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Date: 23 July 2018

Time: 08:54

Queen Elizabeth Hospital Birmingham

Birmingham Cardio-Renal Group research paper 'best of year'

Story posted/last updated: 05 July 2017

UHB research, showing that small reductions in kidney function are associated with a long term increased risk of heart disease, has been recognised by the prominent journal in which it was originally published.

The American Heart Association (AHA) journal Hypertension featured the findings of Professor Jon Townend and his team in a published paper in February 2016, and their submission has now been chosen as the top clinical science paper of the year by the publication’s editors.

It has long been known that people with kidney disease are at increased risk of heart problems but, as kidney patients commonly have other risk factors, such as high blood pressure and diabetes, the direct effect of diminishing kidney function on the heart has been uncertain.

To look for a direct link, researchers tracked an extremely healthy group of people – living kidney donors – to see whether decreases in kidney function that occur after donation were associated with heart and blood vessel changes.

They compared 68 kidney donors with 56 control cases through the first year after surgery and found that there were indeed measurable indicators of heart disease risk in the donor group.

“This is evidence that reduction in kidney function itself leads directly to measurable adverse effects on the heart and blood vessels, even without other risk factors,” said Professor Townend. “More research is needed to know just what aspects of reduced kidney function are responsible for the effects.”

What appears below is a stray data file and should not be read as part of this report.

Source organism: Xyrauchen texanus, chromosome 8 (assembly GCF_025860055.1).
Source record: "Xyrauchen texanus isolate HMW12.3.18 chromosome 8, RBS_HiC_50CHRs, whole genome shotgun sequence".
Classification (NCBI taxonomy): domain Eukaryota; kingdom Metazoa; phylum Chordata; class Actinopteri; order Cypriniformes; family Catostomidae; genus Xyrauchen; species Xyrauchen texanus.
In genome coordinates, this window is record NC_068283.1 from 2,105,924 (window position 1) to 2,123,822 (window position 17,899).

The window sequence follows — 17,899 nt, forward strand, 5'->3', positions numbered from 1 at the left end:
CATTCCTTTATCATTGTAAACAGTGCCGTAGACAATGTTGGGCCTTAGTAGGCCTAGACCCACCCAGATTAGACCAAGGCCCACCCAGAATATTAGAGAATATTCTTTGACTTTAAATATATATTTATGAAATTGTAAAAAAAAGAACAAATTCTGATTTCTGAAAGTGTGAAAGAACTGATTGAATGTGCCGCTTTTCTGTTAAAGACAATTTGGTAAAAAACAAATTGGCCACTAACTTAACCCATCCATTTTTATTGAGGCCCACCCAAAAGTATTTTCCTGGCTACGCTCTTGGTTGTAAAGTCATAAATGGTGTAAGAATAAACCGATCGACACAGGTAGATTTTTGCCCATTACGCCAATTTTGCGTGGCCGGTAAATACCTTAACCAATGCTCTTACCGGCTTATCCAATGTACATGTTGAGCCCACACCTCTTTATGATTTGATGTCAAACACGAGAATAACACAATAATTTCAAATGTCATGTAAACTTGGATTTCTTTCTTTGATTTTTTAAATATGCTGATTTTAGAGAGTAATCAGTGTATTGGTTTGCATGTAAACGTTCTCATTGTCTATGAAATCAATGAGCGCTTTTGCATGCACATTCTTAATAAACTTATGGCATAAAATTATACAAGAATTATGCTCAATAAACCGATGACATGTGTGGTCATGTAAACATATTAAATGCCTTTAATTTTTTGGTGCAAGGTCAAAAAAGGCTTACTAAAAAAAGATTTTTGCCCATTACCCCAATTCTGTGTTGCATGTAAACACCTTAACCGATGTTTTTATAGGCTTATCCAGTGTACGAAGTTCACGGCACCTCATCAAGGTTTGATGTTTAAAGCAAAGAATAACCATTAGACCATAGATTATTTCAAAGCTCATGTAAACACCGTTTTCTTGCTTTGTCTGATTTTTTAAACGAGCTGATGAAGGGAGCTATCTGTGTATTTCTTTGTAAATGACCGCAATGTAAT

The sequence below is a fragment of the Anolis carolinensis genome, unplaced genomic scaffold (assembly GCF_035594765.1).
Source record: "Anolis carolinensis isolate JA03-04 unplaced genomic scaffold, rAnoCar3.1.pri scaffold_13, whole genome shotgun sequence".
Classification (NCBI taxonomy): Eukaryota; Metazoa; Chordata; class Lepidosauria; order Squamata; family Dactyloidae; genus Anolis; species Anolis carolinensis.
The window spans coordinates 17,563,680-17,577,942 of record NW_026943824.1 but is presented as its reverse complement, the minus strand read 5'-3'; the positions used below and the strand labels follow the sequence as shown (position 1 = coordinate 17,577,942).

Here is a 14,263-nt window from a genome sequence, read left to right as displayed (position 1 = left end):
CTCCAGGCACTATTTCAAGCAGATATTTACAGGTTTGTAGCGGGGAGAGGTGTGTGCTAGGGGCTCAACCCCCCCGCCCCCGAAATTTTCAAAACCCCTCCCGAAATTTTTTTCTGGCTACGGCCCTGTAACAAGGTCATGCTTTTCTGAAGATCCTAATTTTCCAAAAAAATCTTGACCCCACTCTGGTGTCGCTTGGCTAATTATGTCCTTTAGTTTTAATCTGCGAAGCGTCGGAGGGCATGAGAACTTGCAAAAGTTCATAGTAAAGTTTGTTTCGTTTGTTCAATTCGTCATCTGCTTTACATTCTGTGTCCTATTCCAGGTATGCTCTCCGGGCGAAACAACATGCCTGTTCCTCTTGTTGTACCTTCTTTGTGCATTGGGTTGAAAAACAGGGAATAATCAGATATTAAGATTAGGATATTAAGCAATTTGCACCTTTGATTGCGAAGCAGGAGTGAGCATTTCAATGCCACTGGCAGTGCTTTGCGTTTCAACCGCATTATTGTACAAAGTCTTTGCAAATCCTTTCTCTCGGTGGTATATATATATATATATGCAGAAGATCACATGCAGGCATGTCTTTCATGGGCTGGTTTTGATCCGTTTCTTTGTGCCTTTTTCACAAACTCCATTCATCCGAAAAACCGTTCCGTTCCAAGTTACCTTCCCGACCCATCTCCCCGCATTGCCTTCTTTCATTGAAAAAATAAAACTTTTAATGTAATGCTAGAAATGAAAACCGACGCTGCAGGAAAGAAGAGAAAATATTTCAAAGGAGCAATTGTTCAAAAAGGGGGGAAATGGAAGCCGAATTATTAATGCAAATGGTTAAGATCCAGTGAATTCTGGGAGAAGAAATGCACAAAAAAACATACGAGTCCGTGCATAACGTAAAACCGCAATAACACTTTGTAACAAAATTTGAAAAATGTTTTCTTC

The UHB consultant cardiologist said he was ‘surprised and delighted’ that the team’s paper, ‘Cardiovascular Effects of Unilateral Nephrectomy in Living Kidney Donors’, had been acclaimed as the best of the year.

Co-authors include Professor Charlie Ferro, Dr Rick Steeds and Dr Nicky Edwards, with work being undertaken by Research Fellow, Dr Will Moody, who is now back in cardiology clinical training.

“It was a real team effort,” said Professor Townend. “All the senior clinical members of the Birmingham Cardio-Renal Group are full-time NHS clinicians and this award shows what can be achieved by NHS staff when supported by their trust to pursue their research interests. It is the end result of a lot of hard work.”

The prize includes cash and travel costs to attend the Council on Hypertension Scientific Sessions 2017 in San Francisco in September, where the award will be presented.

The research was funded by the British Heart Foundation and QEHB Charities and supported by the QEHB-based NIHR/Wellcome Clinical Research Facility.

The patients and control subjects in the study are all being followed up at five years from donation by current Research Fellow, Dr Anna Price, to see if the changes discovered at one year have progressed. The group is also pursuing other projects in to the relationship between kidney and heart disease with BHF funding and co-workers in the Institute of Cardiovascular Sciences in Birmingham Medical School. 

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